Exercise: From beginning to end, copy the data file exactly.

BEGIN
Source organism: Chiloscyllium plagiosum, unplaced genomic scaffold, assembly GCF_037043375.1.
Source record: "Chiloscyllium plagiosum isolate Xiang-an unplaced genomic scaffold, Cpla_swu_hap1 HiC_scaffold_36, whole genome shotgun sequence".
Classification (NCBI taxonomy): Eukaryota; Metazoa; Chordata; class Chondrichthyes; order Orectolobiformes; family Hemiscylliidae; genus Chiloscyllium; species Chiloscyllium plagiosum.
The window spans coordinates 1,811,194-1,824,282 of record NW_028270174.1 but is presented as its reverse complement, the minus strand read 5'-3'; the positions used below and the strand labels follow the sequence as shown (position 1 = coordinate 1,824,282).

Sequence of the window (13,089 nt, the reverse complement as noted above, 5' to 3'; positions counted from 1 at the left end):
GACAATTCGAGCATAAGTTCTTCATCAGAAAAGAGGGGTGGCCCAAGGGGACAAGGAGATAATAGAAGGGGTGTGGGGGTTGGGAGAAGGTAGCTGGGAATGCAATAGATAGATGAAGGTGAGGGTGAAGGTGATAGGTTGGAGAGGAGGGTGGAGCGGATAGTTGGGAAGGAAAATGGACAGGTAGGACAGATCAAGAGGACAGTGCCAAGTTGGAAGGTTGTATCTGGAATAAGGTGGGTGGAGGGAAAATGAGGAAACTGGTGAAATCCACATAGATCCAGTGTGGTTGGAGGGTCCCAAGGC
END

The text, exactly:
Source organism: Chiloscyllium plagiosum, unplaced genomic scaffold, assembly GCF_037043375.1.
Source record: "Chiloscyllium plagiosum isolate Xiang-an unplaced genomic scaffold, Cpla_swu_hap1 HiC_scaffold_36, whole genome shotgun sequence".
Classification (NCBI taxonomy): Eukaryota; Metazoa; Chordata; class Chondrichthyes; order Orectolobiformes; family Hemiscylliidae; genus Chiloscyllium; species Chiloscyllium plagiosum.
The window spans coordinates 1,811,194-1,824,282 of record NW_028270174.1 but is presented as its reverse complement, the minus strand read 5'-3'; the positions used below and the strand labels follow the sequence as shown (position 1 = coordinate 1,824,282).

Sequence of the window (13,089 nt, the reverse complement as noted above, 5' to 3'; positions counted from 1 at the left end):
GACAATTCGAGCATAAGTTCTTCATCAGAAAAGAGGGGTGGCCCAAGGGGACAAGGAGATAATAGAAGGGGTGTGGGGGTTGGGAGAAGGTAGCTGGGAATGCAATAGATAGATGAAGGTGAGGGTGAAGGTGATAGGTTGGAGAGGAGGGTGGAGCGGATAGTTGGGAAGGAAAATGGACAGGTAGGACAGATCAAGAGGACAGTGCCAAGTTGGAAGGTTGTATCTGGAATAAGGTGGGTGGAGGGAAAATGAGGAAACTGGTGAAATCCACATAGATCCAGTGTGGTTGGAGGGTCCCAAGGC